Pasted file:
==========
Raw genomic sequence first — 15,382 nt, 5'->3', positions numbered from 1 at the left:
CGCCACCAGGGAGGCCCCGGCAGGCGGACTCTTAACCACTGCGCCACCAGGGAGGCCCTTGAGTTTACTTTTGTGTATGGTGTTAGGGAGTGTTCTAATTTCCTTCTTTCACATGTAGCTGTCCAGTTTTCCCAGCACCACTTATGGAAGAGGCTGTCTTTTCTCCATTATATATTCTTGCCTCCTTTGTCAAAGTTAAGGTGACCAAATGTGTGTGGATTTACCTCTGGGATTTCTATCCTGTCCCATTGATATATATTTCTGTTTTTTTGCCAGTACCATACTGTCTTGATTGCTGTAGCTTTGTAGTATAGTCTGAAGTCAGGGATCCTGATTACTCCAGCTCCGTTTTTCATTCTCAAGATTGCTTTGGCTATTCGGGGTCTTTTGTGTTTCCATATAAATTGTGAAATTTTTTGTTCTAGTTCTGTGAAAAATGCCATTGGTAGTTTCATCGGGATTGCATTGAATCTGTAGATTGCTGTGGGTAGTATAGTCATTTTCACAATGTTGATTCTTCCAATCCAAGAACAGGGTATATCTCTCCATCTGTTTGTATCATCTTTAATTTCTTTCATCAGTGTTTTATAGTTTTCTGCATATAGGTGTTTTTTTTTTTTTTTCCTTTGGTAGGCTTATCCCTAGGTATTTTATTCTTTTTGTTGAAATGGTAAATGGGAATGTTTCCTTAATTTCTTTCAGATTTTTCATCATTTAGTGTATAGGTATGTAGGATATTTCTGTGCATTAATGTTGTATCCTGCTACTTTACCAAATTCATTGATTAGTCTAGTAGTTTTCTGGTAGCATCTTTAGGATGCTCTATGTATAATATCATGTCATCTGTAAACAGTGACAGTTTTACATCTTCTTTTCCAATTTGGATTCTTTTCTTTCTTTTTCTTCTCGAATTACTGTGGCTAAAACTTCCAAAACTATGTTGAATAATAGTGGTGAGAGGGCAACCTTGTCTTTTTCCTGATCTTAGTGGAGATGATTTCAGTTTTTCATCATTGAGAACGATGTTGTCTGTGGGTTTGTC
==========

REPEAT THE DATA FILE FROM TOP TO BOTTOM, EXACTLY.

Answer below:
Raw genomic sequence first — 15,382 nt, 5'->3', positions numbered from 1 at the left:
CGCCACCAGGGAGGCCCCGGCAGGCGGACTCTTAACCACTGCGCCACCAGGGAGGCCCTTGAGTTTACTTTTGTGTATGGTGTTAGGGAGTGTTCTAATTTCCTTCTTTCACATGTAGCTGTCCAGTTTTCCCAGCACCACTTATGGAAGAGGCTGTCTTTTCTCCATTATATATTCTTGCCTCCTTTGTCAAAGTTAAGGTGACCAAATGTGTGTGGATTTACCTCTGGGATTTCTATCCTGTCCCATTGATATATATTTCTGTTTTTTTGCCAGTACCATACTGTCTTGATTGCTGTAGCTTTGTAGTATAGTCTGAAGTCAGGGATCCTGATTACTCCAGCTCCGTTTTTCATTCTCAAGATTGCTTTGGCTATTCGGGGTCTTTTGTGTTTCCATATAAATTGTGAAATTTTTTGTTCTAGTTCTGTGAAAAATGCCATTGGTAGTTTCATCGGGATTGCATTGAATCTGTAGATTGCTGTGGGTAGTATAGTCATTTTCACAATGTTGATTCTTCCAATCCAAGAACAGGGTATATCTCTCCATCTGTTTGTATCATCTTTAATTTCTTTCATCAGTGTTTTATAGTTTTCTGCATATAGGTGTTTTTTTTTTTTTTTCCTTTGGTAGGCTTATCCCTAGGTATTTTATTCTTTTTGTTGAAATGGTAAATGGGAATGTTTCCTTAATTTCTTTCAGATTTTTCATCATTTAGTGTATAGGTATGTAGGATATTTCTGTGCATTAATGTTGTATCCTGCTACTTTACCAAATTCATTGATTAGTCTAGTAGTTTTCTGGTAGCATCTTTAGGATGCTCTATGTATAATATCATGTCATCTGTAAACAGTGACAGTTTTACATCTTCTTTTCCAATTTGGATTCTTTTCTTTCTTTTTCTTCTCGAATTACTGTGGCTAAAACTTCCAAAACTATGTTGAATAATAGTGGTGAGAGGGCAACCTTGTCTTTTTCCTGATCTTAGTGGAGATGATTTCAGTTTTTCATCATTGAGAACGATGTTGTCTGTGGGTTTGTC